Saturday, August 27, 2016

Hispanic Saturday – 27 August 2016 meeting follow up

We had a special guest speaker, Harry Crosby at our 27 August 2016 Hispanic Saturday meeting. The meeting was held in the Neil Morgan auditorium at the San Diego Central library and we had 51 attendees. Harry Crosby is a noted author on early California history. The title of his presentation was California during Spanish Control, 1697-1821. He discussed the early history of Baja California and the people who established Baja California. He also provided the names of some of the early soldiers that came to California. He cited that the establishment of California was different than mainland Mexico because of the Jesuits. The Jesuits had an agreement with the King of Spain that they would establish settlements in California and that they would cover all costs. Part of that agreement gave the Jesuits complete control of the management of California. As a result the Jesuits selected the solders that came to California rather than the Mexican government.

The next Hispanic Saturday meeting will occur on 15 October at 1pm at the San Diego Central Library. It will be the last meeting for this year. Attendees need to go to the 9th floor to find out which room has been assigned for the meeting.
By Ceasar Castro, Outreach Coordinator

Wrap up on the Maritime Presentation

The meeting on August 27, 2016, Alan Kemp, maritime historian gave an indepth talk on "Dangerous Exploration to Alta California in the 1700's". His presentation focuses on the maritime experience of Spanish sailors during the Spanish Colonial period and how the Spanish ships changed the course of history by providing a lifeline to Spanish explorers and mission settlements in California.

A bout fifty people attended our special event at the El Sereno Public Library in Los Angeles.
Alan Kemp’s presentation included diagrams of Spanish ships; famous drawings by foreign artists from the de la Perouse ship expedition. The drawings were of encounters with Franciscans and Native tribes at the Mission San Carlos (now Mission Carmel). These visual records continue to enthrall and intrigue us. In them we see a primitive mission, a tile factory, and converts lined up to welcome visitors.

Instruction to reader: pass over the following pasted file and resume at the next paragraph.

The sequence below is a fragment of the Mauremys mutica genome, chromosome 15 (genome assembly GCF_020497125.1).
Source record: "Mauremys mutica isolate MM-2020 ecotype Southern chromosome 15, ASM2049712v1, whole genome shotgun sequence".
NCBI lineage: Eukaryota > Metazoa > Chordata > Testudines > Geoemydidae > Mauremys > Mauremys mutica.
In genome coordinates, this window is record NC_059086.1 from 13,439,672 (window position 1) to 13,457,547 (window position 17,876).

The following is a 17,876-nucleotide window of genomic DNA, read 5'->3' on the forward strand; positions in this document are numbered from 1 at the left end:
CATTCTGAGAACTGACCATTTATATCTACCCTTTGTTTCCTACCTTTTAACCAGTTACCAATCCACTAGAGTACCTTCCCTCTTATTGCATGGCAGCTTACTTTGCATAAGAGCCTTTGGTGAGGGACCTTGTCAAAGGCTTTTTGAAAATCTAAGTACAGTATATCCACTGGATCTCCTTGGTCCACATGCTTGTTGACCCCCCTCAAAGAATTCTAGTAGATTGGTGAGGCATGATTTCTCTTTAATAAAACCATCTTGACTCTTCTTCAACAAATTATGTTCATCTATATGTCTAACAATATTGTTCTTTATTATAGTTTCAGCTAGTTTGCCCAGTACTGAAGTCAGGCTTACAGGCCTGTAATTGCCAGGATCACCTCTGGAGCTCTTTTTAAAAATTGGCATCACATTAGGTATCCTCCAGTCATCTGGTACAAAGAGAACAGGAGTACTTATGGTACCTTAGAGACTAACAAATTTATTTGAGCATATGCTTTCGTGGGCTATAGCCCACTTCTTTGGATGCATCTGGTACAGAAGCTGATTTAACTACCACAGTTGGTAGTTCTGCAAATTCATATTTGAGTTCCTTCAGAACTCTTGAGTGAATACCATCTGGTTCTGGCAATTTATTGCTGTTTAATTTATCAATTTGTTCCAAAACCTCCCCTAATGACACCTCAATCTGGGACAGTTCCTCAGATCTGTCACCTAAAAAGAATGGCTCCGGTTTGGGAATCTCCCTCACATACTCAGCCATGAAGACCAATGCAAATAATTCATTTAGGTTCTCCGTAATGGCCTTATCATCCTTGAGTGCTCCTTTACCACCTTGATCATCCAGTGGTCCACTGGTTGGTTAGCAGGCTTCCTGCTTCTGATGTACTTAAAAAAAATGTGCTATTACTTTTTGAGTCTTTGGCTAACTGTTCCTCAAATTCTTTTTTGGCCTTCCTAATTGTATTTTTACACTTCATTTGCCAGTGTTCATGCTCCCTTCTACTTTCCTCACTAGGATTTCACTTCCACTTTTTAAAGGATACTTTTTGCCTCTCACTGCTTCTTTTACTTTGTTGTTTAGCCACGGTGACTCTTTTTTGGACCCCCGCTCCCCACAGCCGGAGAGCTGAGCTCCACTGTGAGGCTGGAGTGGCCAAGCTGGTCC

We learned why sea travel was dangerous. Ships faltered, ships disappeared, and sailors died of scurvy, including sixty on the San Carlos ship, one of three ships from the famous 1769 expedition which landed at San Diego. Father Junipero Serra and renowned military men Gaspar Portola and Fernando de Rivera were entering Alta California for the first time and making history.

Hurricanes in New Spain were a big problem and headache for the Spanish government. Kemp said that it took the Spanish government and sea commanders time to understand the weather cycles and ocean current patterns from New Spain to the Alta California coast. Delays in repairing, building, and supplying ships often meant more risk to the crews who often encountered fierce storms or hurricanes on the high seas. Within time, this problem was resolved by more disciplined planning. Additionally, commanders did not follow a straight linear sea path up the Alta California coast which seemed logical and quicker. “It was not,” said Kemp. Commanders realized that they made better time by avoiding the strong southward currents. Instead, they traveled west in a half circle pattern and then veered east closer to their destination.